Norris Haynes, Ph.D. is Professor at Southern Connecticut State University. He is Founder and Director of the Center for Community and School Action Research (CCSAR). He served as Chairperson of the Counseling and School Psychology Department at Southern Connecticut State University from 2001 to 2008. Dr. Haynes is also a Clinical Professor at the Yale University School of Medicine Child Study Center where he served as Director of Research for the Comer School Development Program. He is a Fellow of the American Psychological Association. Dr. Haynes is a founding member of the leadership team for the Collaborative for Academic Social and Emotional Learning (CASEL) and a founding
member of the leadership group on Social and Emotional and Character Development (SECD) based at Rutgers University. Dr. Haynes is the author of numerous peer-reviewed articles, book chapters, and monographs. He has authored, co-authored and edited several books.

 

Dr. Sharon Hunt MSW, at the American Institutes for Research, is a licensed social worker with 30 years of experience in a variety of capacities; she has managed programs for individuals who are homeless and mental health residential programs for adolescents and adults, and worked in foster care. She recently worked as the Deputy PD and Substance Abuse Specialist for the SAMHSA Technical Assistance Partnership for Child and Family Mental Health, which provided TA to systems of care (SOCs). Dr. Hunt currently is the PD of the SAMHSA Logistics and Tribal TA contract, ensuring that SOC tribal grantees receive TA to support their development and implementation of SOCs. She is also a Substance Abuse Specialist for the OJJDP State Training & Technical Assistance Center. In 1997, Dr. Hunt co-conducted a multi-site qualitative study of the impact of the termination of SSI benefits to individuals who had drug addiction/alcoholism as a disabling condition. Dr. Hunt is a licensed foster parent and an adoptive parent.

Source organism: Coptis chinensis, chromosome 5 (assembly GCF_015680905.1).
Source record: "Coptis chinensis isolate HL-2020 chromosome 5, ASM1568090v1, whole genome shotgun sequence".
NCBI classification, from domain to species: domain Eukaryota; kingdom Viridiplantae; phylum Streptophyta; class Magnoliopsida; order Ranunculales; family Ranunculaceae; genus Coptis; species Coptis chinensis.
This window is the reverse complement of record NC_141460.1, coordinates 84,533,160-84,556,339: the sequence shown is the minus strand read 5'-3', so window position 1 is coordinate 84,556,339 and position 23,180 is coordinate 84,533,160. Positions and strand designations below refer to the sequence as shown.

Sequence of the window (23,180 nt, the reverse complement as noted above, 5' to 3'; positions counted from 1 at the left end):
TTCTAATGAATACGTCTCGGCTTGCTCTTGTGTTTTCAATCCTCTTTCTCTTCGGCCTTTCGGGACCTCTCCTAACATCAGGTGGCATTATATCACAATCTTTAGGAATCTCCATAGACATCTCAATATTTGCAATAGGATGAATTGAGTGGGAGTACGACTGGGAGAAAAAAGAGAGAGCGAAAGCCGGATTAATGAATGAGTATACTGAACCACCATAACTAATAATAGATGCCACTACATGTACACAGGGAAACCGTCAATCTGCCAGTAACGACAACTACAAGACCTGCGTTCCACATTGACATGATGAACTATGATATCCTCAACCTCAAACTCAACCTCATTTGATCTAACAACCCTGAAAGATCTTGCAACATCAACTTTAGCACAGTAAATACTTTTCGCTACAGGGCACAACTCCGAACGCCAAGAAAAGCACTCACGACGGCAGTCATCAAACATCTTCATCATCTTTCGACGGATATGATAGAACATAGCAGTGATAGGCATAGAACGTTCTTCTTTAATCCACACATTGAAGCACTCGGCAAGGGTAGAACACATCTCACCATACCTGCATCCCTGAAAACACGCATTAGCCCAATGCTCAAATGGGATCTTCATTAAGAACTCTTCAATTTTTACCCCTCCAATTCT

Bronwyn A. Hunter is a NIH/NIDA T32 Postdoctoral Fellow at The Consultation Center, Division of Prevention and Community Research in the Yale University School of Medicine. Bronwyn obtained her PhD in Clinical Community Psychology from DePaul University in 2013. Her work broadly encompasses interventions to support criminal justice and former substance using populations, with a specific focus on women. Bronwyn is also interested in how state policies impact individual outcomes for criminal justice involved populations as well as how stigma influences criminal recidivism and substance abuse relapse.

 

Dr. LaShaune Johnson is a sociologist, with additional graduate training in human development and feminist studies. She is a faculty in Creighton University’s Department of Preventive Medicine and Public Health, and a Faculty Associate for Creighton’s Master of Medical Anthropology program. She has had research positions in Connecticut, Missouri and Nebraska, where she has done community-based research about cancer survivorship among racial/ethnic minorities, adult and childhood obesity, and immigrant/refugee health. Also, she has presented and written about student social interactions during online courses. She is a member of the Midwest Sociological Society’s Social Action Committee, and is an active volunteer for breast cancer organizations. Appreciative of the support she received as a first-generation college student, she tries to support the success of others by regularly volunteering to be a preceptor/advisor for female public health students in Missouri and Nebraska.

 

Mary Ellen Jukoski, Ed.D. is the President of Three Rivers Community College located in Norwich, Connecticut.

 

Jill Witmer Sinha (MDiv., PhD., University of Pennsylvania) is Assistant Professor with the Camden School of Social Work, Rutgers, the State University of New Jersey. Dr. Sinha examines the role of faith-based organizations, religiously-affiliated organizations, congregations, and nonprofit human service agencies in the provision of public and private social welfare among vulnerable populations. Her work among urban minority youth in alternative school settings, nonprofit (non-governmental) organizations providing microcredit services among in India, and civic and volunteer behavior among immigrant members of ethnic congregations has appeared in the Nonprofit and Voluntary Sector Quarterly, Journal of Social Service Research, Research on Social Work Practice, International Journal of Voluntary Associations, Journal of Civil Society and Journal of Religion and Spirituality in Social Work. She has been actively involved in promoting civil society development in conjunction with the campus Office of Civic Engagement, through service learning projects, and by participating in local organizations’ initiatives.